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My name is Julia Morneau, and I am a senior at UNC majoring in psychology and minoring in chemistry. Throughout my time at UNC, I have been involved in a variety of research and clinical opportunities that have led me to my goal of becoming a double board-certified pediatrician and child psychiatrist. My passion for working in mental health care began in high school when I started a mental health awareness foundation called Little Minds. I founded Little Minds because I had seen and experienced the impact that the stigma surrounding mental health had on students, parents, and teachers, and I felt that my community was suffering due to the lack of knowledge and dialogue surrounding mental health. Through Little Minds, I draw on the knowledge I’ve gained from my personal experiences as someone living with mental health disorders to inform communities on the importance of mental health, and I provide parents and children with the resources necessary to seek treatment. This initial exposure to the field of mental health has influenced my subsequent journey throughout research and clinical opportunities and taught me the value of both research and clinical care in expanding the quality and accessibility of mental health treatment.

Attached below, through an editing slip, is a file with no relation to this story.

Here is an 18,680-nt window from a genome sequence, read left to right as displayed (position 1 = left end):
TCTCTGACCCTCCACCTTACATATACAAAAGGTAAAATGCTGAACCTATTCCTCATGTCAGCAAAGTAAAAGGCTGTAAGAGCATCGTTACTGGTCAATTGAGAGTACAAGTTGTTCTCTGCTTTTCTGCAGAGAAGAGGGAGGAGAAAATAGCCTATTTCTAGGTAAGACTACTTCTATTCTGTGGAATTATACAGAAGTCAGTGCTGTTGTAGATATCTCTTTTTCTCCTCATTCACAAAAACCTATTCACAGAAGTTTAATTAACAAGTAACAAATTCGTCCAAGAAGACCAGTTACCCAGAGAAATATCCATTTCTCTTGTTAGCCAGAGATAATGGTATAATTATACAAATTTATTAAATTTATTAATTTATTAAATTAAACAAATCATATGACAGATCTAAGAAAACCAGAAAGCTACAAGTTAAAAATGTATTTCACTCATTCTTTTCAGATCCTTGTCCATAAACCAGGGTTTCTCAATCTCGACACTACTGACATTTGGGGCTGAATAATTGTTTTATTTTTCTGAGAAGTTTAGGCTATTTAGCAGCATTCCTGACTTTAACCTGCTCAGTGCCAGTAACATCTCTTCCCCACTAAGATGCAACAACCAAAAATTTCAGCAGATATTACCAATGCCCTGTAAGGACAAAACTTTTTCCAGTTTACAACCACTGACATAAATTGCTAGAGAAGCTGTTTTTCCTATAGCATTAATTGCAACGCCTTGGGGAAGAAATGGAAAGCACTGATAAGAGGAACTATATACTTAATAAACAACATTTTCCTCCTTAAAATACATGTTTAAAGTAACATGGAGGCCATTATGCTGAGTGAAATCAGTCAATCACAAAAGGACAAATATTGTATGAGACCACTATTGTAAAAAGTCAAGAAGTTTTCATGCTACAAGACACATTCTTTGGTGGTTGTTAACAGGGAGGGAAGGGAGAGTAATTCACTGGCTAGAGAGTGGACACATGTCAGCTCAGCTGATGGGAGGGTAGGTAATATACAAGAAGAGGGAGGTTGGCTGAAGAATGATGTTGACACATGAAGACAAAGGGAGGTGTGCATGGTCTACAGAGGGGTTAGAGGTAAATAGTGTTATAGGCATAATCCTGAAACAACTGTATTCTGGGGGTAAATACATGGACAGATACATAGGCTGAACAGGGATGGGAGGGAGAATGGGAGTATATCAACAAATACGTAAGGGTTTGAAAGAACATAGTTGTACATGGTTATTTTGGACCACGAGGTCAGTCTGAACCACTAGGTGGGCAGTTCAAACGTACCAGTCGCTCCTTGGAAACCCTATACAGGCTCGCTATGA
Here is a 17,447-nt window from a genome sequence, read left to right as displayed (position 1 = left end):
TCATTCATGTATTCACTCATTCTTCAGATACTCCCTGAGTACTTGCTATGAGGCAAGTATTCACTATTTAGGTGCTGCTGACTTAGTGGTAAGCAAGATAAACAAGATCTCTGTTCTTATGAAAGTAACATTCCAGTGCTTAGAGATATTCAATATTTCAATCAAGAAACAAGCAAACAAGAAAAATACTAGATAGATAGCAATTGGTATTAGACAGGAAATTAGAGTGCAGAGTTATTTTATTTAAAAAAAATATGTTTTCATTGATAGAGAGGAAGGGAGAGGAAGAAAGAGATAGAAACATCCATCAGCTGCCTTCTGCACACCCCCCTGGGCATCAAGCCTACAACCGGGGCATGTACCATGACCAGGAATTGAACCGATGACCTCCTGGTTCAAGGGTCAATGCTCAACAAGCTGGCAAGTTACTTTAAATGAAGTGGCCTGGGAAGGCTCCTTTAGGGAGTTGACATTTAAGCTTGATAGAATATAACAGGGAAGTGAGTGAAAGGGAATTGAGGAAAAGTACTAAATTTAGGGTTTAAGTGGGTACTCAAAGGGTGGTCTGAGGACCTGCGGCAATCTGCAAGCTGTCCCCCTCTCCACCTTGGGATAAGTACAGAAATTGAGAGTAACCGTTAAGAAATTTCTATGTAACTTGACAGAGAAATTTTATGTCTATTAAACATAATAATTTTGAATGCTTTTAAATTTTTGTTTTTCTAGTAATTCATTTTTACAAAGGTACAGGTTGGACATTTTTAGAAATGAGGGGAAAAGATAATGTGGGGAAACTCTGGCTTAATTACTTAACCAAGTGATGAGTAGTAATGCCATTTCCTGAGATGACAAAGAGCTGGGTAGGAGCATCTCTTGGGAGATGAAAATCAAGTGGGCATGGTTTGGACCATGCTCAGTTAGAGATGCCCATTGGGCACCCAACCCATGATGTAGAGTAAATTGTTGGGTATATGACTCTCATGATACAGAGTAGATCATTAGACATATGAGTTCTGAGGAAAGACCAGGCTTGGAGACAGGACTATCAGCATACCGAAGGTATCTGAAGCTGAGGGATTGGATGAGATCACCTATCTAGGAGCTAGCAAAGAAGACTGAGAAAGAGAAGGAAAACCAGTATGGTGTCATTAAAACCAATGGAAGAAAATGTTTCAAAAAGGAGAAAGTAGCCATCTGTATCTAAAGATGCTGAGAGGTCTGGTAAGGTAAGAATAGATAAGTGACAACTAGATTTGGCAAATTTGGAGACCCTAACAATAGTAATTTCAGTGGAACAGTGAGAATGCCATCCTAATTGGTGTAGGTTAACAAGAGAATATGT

I became involved in psychological research at UNC through a project under Dr. Karen Bluth and Dr. Christine Lathren at the Frank Porter Graham Child Development Institute. Specifically, this project investigated how a mindfulness and self-compassion program can cultivate resilience for transgender teenagers that are at risk of self-harm and/or suicide. This project narrowed my interests toward ways that mental health treatments can promote resilience and how this resilience impacts the future trajectory of children as they enter adolescence and adulthood. I later worked at the Child Mind Institute in the summer of 2022 where I helped administer clinical care to children with selective mutism. During this experience, I combined both my clinical interests with research through studying the relationship between ADHD and creativity, and I utilized this research to curate recommendations for how art classrooms can be more inclusive to the creative thinking style of children with ADHD.